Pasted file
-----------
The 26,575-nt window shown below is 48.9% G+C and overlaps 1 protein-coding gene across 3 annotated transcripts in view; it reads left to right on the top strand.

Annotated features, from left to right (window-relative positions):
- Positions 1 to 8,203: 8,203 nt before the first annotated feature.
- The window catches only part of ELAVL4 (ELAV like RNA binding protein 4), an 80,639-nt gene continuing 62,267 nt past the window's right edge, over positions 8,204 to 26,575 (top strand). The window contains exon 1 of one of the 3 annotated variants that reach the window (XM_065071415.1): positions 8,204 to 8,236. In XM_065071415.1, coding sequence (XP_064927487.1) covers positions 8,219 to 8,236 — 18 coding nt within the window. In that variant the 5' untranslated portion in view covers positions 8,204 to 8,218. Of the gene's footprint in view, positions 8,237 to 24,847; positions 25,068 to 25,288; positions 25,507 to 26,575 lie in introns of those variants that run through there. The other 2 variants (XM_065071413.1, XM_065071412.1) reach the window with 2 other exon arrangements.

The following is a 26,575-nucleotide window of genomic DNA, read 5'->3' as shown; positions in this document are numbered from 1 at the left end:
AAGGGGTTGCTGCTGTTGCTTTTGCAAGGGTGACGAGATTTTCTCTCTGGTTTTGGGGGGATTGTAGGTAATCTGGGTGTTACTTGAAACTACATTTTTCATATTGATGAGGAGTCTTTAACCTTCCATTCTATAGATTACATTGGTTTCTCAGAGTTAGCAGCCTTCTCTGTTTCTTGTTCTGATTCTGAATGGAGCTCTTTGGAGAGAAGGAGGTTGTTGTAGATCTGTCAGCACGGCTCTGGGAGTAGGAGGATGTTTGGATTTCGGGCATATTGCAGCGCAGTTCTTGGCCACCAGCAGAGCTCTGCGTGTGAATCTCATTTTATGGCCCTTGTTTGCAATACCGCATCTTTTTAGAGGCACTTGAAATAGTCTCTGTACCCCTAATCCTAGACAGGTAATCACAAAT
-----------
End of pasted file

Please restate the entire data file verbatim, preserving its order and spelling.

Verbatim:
The 26,575-nt window shown below is 48.9% G+C and overlaps 1 protein-coding gene across 3 annotated transcripts in view; it reads left to right on the top strand.

Annotated features, from left to right (window-relative positions):
- Positions 1 to 8,203: 8,203 nt before the first annotated feature.
- The window catches only part of ELAVL4 (ELAV like RNA binding protein 4), an 80,639-nt gene continuing 62,267 nt past the window's right edge, over positions 8,204 to 26,575 (top strand). The window contains exon 1 of one of the 3 annotated variants that reach the window (XM_065071415.1): positions 8,204 to 8,236. In XM_065071415.1, coding sequence (XP_064927487.1) covers positions 8,219 to 8,236 — 18 coding nt within the window. In that variant the 5' untranslated portion in view covers positions 8,204 to 8,218. Of the gene's footprint in view, positions 8,237 to 24,847; positions 25,068 to 25,288; positions 25,507 to 26,575 lie in introns of those variants that run through there. The other 2 variants (XM_065071413.1, XM_065071412.1) reach the window with 2 other exon arrangements.

The following is a 26,575-nucleotide window of genomic DNA, read 5'->3' as shown; positions in this document are numbered from 1 at the left end:
AAGGGGTTGCTGCTGTTGCTTTTGCAAGGGTGACGAGATTTTCTCTCTGGTTTTGGGGGGATTGTAGGTAATCTGGGTGTTACTTGAAACTACATTTTTCATATTGATGAGGAGTCTTTAACCTTCCATTCTATAGATTACATTGGTTTCTCAGAGTTAGCAGCCTTCTCTGTTTCTTGTTCTGATTCTGAATGGAGCTCTTTGGAGAGAAGGAGGTTGTTGTAGATCTGTCAGCACGGCTCTGGGAGTAGGAGGATGTTTGGATTTCGGGCATATTGCAGCGCAGTTCTTGGCCACCAGCAGAGCTCTGCGTGTGAATCTCATTTTATGGCCCTTGTTTGCAATACCGCATCTTTTTAGAGGCACTTGAAATAGTCTCTGTACCCCTAATCCTAGACAGGTAATCACAAAT